0z NAM’s forecast 850mb heights, wind vectors (direction), and temperature (fill) valid at 11am Sunday. Any temperature that isn’t cyan is above freezing at this level (approximately 5000 feet) — with the yellow and orange suggesting temperatures still in excess of 50 degrees F at this height.

For those of you who have been reading norcalweather.net’s blogs for the past few years, you probably know convection is a big point of talk here and are waiting for more on that little mention in the snow level talk above. High resolution models have been suggesting an NCFR (narrow cold frontal rain band) could develop along the front, and end up being convective in nature. This has to do (at least somewhat) with temperatures warming into the low 60s prior to the front dumping rain over the central and eastern side of the central & southern Sacramento valley in the morning. Further warming in the northern & central San Joaquin valley is expected, and the light southerly flow could potentially allow for some warm air to be transported northward, converging with the front upon its arrival.

All of that said, I wouldn’t rule out some thunderstorm activity or at least convection in the cold frontal rain band as it works its way through the Sacramento & northern San Joaquin valley Sunday late morning/afternoon as well as into the foothills and mountains. A strong southwesterly low-level jet along the cold front of 40 – 45 knots will also aid orographic enhancement in the foothills and mountains that face southwest, in addition to potentially be driven close to the surface in stronger embedded showers or thunderstorms with some gusts to 35 mph possible with the front through the valley.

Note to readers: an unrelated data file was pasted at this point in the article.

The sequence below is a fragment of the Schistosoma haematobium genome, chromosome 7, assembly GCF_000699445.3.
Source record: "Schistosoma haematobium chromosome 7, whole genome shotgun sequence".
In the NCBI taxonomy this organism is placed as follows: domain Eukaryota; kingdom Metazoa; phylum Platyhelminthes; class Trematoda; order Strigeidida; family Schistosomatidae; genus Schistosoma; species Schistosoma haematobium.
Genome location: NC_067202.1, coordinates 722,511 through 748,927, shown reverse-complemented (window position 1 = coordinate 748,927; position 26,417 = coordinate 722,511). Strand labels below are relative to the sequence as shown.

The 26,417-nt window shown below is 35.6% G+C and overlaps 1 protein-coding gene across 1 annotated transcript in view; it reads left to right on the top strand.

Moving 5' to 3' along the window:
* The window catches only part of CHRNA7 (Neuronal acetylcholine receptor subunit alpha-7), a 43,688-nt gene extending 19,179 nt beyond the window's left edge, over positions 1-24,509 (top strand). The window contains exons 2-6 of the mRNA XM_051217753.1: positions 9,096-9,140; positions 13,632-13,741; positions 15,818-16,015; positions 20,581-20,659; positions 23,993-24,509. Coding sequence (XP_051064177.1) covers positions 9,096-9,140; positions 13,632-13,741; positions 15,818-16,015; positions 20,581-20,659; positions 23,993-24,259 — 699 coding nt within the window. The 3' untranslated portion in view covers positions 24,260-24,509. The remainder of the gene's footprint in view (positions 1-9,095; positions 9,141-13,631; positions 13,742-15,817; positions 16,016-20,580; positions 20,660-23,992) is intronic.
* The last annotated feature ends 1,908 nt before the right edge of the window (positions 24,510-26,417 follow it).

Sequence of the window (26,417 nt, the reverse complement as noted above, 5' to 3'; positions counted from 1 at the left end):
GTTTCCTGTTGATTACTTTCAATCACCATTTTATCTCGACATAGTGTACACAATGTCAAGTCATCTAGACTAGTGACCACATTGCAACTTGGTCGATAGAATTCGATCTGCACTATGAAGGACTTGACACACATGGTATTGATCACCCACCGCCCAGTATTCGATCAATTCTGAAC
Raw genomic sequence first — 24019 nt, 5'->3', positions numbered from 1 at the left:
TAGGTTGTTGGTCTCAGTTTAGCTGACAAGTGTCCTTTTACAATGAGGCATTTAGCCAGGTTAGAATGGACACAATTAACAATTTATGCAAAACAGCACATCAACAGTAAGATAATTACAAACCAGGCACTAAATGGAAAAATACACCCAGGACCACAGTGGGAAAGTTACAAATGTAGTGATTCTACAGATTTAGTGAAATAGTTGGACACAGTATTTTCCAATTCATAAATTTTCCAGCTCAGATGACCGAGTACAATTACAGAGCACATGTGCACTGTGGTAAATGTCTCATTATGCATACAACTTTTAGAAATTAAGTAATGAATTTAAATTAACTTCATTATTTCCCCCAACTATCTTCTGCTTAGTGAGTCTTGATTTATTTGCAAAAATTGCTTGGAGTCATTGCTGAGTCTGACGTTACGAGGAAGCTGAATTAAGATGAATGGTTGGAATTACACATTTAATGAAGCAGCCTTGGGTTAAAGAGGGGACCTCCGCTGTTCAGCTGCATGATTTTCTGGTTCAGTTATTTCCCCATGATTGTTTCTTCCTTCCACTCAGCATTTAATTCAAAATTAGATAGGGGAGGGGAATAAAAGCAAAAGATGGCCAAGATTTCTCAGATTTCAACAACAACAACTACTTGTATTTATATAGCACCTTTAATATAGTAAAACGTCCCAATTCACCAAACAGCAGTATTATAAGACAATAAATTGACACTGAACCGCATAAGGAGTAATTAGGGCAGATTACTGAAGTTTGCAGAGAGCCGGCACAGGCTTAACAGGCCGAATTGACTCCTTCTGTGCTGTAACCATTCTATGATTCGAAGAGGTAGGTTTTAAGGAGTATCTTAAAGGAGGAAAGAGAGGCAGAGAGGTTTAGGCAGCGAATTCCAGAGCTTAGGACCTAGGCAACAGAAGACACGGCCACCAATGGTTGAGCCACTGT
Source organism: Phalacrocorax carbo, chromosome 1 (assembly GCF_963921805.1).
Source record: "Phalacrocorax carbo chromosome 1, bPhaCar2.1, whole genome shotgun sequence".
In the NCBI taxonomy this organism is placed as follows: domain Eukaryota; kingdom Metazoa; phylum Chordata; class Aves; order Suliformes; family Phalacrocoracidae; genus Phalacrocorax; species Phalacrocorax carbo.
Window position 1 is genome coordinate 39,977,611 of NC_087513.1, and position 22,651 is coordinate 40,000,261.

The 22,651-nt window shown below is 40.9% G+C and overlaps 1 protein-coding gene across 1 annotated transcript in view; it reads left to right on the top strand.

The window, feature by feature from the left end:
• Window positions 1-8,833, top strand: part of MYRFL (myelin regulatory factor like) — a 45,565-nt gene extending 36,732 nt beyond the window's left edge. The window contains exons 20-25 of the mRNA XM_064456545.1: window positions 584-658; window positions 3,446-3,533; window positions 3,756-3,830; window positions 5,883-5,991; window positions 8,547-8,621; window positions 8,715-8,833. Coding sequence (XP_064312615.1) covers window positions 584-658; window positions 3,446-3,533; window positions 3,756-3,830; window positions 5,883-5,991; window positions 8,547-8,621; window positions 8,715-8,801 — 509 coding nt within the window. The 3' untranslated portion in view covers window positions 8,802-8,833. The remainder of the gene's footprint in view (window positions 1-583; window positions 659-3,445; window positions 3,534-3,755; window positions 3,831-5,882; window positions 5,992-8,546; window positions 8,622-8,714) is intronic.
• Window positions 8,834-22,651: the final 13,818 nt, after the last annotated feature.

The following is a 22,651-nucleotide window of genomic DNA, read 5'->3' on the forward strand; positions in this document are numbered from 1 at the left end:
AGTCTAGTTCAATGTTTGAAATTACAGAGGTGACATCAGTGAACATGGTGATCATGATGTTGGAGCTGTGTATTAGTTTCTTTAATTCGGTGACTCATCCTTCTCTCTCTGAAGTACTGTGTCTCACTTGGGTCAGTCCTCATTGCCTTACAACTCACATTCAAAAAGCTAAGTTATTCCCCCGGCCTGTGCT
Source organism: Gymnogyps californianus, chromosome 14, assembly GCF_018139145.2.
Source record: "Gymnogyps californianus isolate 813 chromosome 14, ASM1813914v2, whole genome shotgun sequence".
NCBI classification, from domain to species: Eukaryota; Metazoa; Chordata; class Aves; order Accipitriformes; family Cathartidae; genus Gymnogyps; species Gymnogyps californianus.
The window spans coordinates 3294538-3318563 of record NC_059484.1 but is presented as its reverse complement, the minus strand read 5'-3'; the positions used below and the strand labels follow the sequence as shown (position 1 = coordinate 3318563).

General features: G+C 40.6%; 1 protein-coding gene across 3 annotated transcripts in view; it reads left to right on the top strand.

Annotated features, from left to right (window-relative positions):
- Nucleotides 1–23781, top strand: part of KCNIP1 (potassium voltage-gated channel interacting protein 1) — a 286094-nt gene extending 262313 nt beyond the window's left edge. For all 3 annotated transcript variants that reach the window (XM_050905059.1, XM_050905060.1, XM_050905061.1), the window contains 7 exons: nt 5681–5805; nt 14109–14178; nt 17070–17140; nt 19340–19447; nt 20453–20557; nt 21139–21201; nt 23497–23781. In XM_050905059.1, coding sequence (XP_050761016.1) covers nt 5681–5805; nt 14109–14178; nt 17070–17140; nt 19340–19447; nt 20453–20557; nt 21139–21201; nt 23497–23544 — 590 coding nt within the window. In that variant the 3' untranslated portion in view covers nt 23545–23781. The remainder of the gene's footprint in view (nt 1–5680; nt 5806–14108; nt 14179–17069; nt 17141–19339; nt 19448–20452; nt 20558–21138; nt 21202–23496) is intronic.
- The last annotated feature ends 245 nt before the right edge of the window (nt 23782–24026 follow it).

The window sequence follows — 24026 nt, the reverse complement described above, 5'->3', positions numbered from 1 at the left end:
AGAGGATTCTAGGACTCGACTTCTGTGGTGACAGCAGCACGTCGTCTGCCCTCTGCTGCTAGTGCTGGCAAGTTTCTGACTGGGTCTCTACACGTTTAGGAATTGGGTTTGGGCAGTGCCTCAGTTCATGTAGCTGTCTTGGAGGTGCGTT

Total precipitation from Sunday through Monday should bring about half an inch to an inch of rain throughout much of the valley with local amounts higher, especially on the east side of the valley and up near Redding where some training post-frontal showers and thunderstorms could continually develop Sunday night. In the foothills and western slope of the sierra, 1 – 3″ are expected from Sonora northward — with the >2″ region most likely being from Placerville to Paradise. Along the coast, 1 – 3″ are expected in the northwest corner, with 1/2 an inch to an inch elsewhere, and 1 – 2″ in the coastal mountains above 3000 feet. A quick 6 – 12″ of snow looks likely above 6000 – 7000 feet Sunday night and Monday morning, and could cause some Monday morning travel impacts. Sunday looks okay aside from rain & wind through most passes until after 8pm, which in itself could be risky.

Models differ with where the core of the surface low will go Sunday night/early Monday, but the general consensus is it’ll be guided inland somewhere into central or north-central California, continuing showers into the night to early Monday morning. The trough begins to depart Monday afternoon, leaving us clear through at least the middle of next week. Models diverge after that and there’s a chance you’ll hear more from norcalweather.net within the next 5 – 8 days.